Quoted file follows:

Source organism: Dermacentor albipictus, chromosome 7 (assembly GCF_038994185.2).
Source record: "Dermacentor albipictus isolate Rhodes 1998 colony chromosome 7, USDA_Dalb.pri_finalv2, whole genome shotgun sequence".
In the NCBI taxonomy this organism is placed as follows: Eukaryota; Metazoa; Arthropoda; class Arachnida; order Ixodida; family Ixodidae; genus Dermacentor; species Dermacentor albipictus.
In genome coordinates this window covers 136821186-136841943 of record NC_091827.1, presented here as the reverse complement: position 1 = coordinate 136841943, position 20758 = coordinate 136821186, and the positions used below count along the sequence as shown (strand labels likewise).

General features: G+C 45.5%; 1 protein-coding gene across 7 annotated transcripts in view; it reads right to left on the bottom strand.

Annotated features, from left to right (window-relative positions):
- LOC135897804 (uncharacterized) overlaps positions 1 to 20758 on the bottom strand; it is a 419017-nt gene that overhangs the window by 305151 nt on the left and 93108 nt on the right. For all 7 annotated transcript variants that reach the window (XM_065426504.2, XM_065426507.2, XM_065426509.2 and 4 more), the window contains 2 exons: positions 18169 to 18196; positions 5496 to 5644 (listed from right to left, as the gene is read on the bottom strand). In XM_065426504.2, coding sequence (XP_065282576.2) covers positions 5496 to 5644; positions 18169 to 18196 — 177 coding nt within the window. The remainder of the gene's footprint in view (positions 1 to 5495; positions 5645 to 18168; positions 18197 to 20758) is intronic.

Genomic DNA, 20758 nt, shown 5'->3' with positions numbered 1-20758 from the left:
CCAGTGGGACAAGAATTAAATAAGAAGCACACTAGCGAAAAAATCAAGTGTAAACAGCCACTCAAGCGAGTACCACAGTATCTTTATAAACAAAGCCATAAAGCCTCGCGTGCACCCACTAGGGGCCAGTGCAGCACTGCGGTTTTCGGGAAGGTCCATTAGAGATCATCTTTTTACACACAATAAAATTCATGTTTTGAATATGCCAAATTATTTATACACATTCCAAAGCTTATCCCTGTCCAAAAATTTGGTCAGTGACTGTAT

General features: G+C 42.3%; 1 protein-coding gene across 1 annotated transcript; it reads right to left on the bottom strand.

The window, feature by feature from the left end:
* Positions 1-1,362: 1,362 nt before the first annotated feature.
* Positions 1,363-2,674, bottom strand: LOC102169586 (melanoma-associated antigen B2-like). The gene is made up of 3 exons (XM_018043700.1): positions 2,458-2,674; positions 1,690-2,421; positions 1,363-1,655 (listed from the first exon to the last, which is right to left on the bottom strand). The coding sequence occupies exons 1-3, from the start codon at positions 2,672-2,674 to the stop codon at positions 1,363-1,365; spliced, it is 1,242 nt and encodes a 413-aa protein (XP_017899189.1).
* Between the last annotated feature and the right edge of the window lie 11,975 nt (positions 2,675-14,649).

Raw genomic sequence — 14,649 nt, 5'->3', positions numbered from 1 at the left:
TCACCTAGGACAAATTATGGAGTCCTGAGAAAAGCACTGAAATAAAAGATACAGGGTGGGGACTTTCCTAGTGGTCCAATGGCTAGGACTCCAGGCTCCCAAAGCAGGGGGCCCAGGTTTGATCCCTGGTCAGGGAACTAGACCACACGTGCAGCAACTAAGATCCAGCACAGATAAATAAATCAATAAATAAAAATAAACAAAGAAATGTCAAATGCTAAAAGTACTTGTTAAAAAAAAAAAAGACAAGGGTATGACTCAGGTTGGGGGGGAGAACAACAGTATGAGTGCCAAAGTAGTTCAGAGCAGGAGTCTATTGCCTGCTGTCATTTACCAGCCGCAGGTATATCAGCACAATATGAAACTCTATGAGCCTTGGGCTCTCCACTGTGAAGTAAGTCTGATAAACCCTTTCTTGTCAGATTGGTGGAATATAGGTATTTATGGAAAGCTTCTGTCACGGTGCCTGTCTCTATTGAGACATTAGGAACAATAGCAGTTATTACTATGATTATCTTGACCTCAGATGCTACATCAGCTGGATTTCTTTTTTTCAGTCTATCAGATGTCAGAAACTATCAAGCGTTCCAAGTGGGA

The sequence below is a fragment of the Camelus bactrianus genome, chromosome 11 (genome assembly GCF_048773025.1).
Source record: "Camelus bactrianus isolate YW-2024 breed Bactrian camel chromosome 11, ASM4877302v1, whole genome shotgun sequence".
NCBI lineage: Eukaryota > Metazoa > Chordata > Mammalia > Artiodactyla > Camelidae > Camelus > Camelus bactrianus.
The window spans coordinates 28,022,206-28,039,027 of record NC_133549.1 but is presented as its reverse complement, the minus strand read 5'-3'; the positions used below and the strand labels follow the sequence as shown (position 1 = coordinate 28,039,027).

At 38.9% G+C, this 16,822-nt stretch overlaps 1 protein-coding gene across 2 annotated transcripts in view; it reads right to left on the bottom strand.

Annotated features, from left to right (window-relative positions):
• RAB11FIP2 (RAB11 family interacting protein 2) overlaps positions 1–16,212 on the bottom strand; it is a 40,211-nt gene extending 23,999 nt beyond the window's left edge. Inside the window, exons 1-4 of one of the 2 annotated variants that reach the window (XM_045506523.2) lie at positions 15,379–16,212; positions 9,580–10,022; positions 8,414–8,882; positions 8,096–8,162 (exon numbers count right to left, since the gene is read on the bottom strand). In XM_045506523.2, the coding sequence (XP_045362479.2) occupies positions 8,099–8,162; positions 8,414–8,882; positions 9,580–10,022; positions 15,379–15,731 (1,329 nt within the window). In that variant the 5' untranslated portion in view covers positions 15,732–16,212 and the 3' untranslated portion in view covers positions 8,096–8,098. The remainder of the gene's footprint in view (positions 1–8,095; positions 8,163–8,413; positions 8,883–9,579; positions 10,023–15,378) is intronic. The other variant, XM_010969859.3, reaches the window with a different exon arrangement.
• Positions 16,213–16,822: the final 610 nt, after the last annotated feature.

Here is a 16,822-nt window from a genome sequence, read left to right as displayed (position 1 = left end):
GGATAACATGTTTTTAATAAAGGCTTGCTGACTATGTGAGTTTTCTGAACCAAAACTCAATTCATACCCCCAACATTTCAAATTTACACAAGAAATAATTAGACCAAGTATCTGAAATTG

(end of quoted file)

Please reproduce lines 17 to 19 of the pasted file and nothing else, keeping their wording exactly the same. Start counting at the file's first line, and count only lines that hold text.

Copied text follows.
The sequence below is a fragment of the Camelus bactrianus genome, chromosome 11 (genome assembly GCF_048773025.1).
Source record: "Camelus bactrianus isolate YW-2024 breed Bactrian camel chromosome 11, ASM4877302v1, whole genome shotgun sequence".
NCBI lineage: Eukaryota > Metazoa > Chordata > Mammalia > Artiodactyla > Camelidae > Camelus > Camelus bactrianus.